I am most surprised that a post I wrote in May 2011, “Sentences That Take Your Breath Away” is my all time most visited post by far, week after week getting more hits than any other post. It’s a review of Stanley Fish’s book “How to Write a Sentence.” The google searches that lead to it are mostly variations of subordinating and additive sentence styles, the main styles Fish deals with. Googling “additive sentence” brought my post up second on page 1, whereas Fish’s book didn’t appear until page 3. (I checked on someone else’s computer so that Google didn’t give me what it thought I wanted.) I’m mystified that so many people are interested in additive (or subordinate) sentences.

    • September 17, 2012 7:15 pm

      Thanks for joining in Bryce. It’s fascinating isn’t it – what grabs the attention and what searches work. I have some posts that seem to score high in Google and others that I can’t even find.

      I love that people are Googling how to write sentences. Who said new technologies spell (ha!) the end of writing!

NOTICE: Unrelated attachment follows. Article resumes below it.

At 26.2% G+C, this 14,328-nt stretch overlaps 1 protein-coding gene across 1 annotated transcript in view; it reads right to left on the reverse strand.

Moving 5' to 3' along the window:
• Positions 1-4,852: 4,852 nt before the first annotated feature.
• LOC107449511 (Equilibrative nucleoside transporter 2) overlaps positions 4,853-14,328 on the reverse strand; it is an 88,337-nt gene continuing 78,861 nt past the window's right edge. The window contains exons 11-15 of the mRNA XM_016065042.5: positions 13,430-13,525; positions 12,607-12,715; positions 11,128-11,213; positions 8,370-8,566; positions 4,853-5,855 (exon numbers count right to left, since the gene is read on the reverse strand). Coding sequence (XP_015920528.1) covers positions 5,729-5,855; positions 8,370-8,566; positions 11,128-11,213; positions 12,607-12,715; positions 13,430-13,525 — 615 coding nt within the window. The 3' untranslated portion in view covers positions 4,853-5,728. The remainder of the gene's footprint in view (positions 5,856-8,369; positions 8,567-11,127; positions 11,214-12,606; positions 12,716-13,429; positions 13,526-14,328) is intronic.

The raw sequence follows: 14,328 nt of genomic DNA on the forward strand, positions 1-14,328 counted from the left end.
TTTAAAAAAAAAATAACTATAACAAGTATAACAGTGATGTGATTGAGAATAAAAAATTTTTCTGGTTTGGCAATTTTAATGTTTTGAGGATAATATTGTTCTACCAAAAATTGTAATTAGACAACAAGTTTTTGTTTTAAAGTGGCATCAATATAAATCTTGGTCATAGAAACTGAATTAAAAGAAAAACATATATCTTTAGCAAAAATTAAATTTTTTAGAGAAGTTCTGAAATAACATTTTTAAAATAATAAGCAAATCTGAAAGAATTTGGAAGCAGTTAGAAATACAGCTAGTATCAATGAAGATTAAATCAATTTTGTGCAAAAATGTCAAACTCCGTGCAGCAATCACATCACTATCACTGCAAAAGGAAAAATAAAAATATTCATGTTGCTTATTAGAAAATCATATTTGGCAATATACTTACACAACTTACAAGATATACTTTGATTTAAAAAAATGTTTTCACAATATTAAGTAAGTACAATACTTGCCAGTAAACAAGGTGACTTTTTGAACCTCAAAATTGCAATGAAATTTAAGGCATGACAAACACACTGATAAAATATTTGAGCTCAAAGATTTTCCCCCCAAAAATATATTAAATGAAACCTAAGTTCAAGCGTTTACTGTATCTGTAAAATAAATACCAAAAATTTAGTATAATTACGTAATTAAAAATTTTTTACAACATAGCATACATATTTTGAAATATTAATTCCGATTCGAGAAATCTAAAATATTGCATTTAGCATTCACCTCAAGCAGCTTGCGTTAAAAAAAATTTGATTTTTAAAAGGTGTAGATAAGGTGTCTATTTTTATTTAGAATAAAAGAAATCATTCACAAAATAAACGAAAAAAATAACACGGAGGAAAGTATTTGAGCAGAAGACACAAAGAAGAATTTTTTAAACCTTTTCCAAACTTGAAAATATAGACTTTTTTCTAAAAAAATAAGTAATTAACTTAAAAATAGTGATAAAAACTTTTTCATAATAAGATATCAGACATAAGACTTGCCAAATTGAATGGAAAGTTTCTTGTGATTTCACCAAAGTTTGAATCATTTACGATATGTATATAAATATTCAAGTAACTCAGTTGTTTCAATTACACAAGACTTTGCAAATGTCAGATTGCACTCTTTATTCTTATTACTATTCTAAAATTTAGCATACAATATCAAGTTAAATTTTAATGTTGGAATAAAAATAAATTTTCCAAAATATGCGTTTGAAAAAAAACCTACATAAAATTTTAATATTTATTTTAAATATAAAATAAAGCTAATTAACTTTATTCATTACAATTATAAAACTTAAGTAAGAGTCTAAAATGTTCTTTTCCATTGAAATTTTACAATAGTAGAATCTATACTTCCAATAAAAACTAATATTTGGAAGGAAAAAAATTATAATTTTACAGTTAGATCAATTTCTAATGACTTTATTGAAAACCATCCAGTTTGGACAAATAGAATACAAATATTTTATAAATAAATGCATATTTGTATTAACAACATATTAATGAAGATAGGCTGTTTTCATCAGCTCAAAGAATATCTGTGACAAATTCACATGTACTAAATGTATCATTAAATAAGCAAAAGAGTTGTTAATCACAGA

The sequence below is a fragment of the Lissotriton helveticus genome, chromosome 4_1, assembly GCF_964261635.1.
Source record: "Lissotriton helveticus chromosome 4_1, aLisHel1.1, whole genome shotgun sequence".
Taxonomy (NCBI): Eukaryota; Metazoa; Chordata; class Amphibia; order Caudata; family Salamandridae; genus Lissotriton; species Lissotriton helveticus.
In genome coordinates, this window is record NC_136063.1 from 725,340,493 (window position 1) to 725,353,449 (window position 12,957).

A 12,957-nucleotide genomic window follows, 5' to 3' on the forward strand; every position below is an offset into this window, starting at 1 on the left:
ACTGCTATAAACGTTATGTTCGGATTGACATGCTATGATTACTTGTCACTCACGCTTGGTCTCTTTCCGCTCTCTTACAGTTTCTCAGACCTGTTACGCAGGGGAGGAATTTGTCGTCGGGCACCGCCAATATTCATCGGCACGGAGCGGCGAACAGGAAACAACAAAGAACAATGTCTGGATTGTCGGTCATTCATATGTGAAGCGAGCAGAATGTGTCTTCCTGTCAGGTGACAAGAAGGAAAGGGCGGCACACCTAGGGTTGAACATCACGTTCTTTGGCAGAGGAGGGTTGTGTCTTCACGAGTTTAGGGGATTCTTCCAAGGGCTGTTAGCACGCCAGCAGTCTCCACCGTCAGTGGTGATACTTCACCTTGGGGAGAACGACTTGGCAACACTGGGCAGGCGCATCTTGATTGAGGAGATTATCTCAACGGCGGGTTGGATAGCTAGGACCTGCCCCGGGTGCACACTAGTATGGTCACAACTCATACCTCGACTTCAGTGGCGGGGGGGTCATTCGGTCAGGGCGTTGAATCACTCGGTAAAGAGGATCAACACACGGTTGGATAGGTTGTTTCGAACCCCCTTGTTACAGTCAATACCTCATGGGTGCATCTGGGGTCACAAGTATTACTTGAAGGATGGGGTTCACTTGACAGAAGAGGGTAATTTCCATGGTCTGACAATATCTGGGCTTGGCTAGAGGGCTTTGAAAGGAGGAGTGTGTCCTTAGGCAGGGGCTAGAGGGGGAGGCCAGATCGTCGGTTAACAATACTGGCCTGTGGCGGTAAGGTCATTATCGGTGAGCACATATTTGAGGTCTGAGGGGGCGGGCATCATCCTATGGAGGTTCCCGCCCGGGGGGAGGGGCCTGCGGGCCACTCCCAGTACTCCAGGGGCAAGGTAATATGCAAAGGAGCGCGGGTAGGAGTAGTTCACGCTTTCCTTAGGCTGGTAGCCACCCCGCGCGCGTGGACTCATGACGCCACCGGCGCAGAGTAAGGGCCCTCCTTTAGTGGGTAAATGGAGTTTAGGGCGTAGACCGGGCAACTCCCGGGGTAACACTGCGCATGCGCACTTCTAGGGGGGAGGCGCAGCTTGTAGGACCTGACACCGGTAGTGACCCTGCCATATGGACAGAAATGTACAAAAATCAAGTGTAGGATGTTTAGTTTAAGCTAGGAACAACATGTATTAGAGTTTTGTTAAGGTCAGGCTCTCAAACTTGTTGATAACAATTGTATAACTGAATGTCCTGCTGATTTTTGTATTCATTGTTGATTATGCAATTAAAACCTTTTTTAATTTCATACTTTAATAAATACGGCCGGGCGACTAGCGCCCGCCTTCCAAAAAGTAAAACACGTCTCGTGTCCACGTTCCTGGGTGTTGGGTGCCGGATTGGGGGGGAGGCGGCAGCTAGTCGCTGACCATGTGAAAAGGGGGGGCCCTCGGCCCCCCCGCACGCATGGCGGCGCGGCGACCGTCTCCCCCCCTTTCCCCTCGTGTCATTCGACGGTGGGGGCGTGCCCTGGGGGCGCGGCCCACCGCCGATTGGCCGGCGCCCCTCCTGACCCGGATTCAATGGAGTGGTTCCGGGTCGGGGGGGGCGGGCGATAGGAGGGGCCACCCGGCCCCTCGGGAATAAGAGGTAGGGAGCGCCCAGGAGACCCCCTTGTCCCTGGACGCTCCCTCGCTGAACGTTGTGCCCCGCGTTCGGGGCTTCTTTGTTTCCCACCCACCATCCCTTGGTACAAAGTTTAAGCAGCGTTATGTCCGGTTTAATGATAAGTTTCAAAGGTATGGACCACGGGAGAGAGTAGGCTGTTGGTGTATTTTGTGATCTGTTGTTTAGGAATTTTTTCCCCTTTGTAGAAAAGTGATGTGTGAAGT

5. September 18, 2012 2:45 am

    LOL, I am apparently not the only one worried about whether Red Dog doesn’t live out the movie! I was just starting a trend 😉 I don’t often look at search terms that bring people to my blog so I had to go check them out. Yesterday one of the top searches was “vinyl floors for living rooms” and “humidity jokes” got quite a large number in the last 30 days as did “dracula sex.” Now perhaps because I mentioned those in this comment some of that traffic will be diverted to you!

    • September 18, 2012 8:44 am

      Oh thanks Stefanie … And I’m such an expert on flooring. Oops, perhaps I shouldn’t have said that! Just as long as I don’t get Guy’s hooker seekers!i can see discussing this topic in comments could be dangerous.

      • September 18, 2012 9:14 am

        Your hits for hooker searches just shot way up! 😉

        • September 18, 2012 9:43 am

          Haha … BUT, I have had two more “does the dog die in red dog movie” searches in the first 10 hours of today! Question is, which post will they now be pointed to! I didn’t think of that when I wrote this post! How clever is Google?

  6. September 18, 2012 9:43 am

    My favourite is ‘2’. 68 searches for ‘2’ have come my way!
    The ones that gratify me are the searches for ‘best Australian books’ and the ones that depress me are the ones like ‘Patrick White Voss summary’ – obviously a student with an essay to write and hasn’t read the book.
    Most mystifying is the continuing interest in the Margaret Olley biography, (always near the top) and most amusing is ‘sacred heart’ – which takes them to my review of Sarah Dunant’s book…